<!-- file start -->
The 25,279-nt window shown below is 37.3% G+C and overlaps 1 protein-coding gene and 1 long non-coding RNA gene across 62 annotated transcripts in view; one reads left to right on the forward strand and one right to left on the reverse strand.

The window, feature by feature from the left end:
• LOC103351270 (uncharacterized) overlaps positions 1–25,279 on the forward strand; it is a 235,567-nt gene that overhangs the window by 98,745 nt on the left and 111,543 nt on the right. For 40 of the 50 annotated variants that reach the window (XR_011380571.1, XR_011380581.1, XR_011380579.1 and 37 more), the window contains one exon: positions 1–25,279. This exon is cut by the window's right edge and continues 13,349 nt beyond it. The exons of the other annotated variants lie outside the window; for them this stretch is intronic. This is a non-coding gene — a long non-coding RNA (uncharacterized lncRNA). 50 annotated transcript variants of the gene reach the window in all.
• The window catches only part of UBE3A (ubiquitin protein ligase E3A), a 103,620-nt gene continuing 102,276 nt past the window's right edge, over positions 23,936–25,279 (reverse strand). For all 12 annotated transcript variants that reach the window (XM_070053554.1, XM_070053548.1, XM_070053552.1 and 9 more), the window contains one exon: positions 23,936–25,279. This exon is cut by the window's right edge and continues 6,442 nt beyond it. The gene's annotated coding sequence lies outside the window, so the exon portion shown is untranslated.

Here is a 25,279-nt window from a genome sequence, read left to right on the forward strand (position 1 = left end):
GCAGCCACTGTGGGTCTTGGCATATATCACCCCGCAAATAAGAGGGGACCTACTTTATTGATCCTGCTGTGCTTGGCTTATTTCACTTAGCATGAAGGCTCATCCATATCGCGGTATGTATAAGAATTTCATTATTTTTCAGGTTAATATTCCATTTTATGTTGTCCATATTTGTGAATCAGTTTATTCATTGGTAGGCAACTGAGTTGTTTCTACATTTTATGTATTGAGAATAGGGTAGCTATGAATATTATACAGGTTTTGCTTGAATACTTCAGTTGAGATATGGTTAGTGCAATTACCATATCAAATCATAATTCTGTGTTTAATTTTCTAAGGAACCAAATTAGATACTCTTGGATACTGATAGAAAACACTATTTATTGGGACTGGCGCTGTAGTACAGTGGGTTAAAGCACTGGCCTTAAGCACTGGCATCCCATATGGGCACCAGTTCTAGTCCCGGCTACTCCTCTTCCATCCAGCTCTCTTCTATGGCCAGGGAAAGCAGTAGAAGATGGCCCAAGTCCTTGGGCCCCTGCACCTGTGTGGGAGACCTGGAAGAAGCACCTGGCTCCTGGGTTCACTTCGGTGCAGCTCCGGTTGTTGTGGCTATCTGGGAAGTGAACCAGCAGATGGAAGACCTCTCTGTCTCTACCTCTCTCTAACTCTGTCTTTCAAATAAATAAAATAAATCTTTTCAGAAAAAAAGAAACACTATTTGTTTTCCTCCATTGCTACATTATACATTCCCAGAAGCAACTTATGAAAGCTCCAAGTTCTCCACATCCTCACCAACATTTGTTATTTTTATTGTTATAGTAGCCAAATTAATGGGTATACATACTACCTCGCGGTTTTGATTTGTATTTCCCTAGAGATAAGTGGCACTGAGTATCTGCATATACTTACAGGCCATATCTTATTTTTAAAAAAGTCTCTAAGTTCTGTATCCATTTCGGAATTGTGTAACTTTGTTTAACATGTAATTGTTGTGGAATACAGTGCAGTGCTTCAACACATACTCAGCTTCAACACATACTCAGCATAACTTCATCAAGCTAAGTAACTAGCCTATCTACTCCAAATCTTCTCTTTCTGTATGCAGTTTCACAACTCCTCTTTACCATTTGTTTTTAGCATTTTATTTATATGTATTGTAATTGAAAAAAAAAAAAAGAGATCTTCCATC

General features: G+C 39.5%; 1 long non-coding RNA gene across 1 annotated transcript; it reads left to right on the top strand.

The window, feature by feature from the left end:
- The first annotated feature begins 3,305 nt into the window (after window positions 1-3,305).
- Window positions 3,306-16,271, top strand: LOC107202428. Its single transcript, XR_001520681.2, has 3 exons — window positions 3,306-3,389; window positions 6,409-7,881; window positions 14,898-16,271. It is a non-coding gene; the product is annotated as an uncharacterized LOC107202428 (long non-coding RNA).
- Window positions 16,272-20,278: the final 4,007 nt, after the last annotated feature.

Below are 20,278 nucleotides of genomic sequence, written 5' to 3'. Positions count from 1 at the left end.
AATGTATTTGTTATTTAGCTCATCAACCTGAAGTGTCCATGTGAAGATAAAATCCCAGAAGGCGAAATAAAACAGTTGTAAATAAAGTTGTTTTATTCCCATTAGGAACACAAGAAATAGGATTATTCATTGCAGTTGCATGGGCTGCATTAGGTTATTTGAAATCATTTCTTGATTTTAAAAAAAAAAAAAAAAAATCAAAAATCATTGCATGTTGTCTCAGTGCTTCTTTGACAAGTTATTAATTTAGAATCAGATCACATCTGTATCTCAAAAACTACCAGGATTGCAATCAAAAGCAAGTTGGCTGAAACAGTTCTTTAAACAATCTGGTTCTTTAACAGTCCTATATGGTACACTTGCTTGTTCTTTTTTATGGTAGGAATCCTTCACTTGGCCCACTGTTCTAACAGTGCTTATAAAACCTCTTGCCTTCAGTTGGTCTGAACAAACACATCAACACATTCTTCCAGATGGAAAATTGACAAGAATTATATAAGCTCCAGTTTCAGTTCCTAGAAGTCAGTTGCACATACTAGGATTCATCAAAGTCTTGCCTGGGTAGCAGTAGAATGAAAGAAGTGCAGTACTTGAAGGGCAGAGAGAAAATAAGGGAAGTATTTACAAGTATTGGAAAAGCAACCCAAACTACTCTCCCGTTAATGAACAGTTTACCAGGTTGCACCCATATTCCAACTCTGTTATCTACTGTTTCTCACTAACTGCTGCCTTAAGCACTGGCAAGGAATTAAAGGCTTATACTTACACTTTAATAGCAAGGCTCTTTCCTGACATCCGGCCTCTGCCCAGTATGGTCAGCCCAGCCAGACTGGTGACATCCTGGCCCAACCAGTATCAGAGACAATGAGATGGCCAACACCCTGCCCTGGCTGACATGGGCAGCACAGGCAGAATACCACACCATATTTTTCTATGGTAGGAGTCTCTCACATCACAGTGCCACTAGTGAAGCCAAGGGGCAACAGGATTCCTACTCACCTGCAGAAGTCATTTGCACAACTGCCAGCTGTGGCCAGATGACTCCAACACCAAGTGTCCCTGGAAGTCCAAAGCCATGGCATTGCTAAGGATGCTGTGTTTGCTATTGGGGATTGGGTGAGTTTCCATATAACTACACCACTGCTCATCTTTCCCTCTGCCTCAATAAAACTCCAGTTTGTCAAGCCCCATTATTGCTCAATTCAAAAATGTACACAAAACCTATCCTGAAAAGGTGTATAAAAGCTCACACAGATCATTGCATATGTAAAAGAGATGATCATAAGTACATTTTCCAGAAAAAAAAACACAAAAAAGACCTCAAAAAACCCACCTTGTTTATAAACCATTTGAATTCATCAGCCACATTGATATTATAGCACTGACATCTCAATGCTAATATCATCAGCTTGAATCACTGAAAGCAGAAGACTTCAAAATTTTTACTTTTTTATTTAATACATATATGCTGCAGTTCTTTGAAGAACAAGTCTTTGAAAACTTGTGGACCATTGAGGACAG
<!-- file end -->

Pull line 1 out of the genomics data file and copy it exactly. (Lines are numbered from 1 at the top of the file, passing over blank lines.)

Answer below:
The 25,279-nt window shown below is 37.3% G+C and overlaps 1 protein-coding gene and 1 long non-coding RNA gene across 62 annotated transcripts in view; one reads left to right on the forward strand and one right to left on the reverse strand.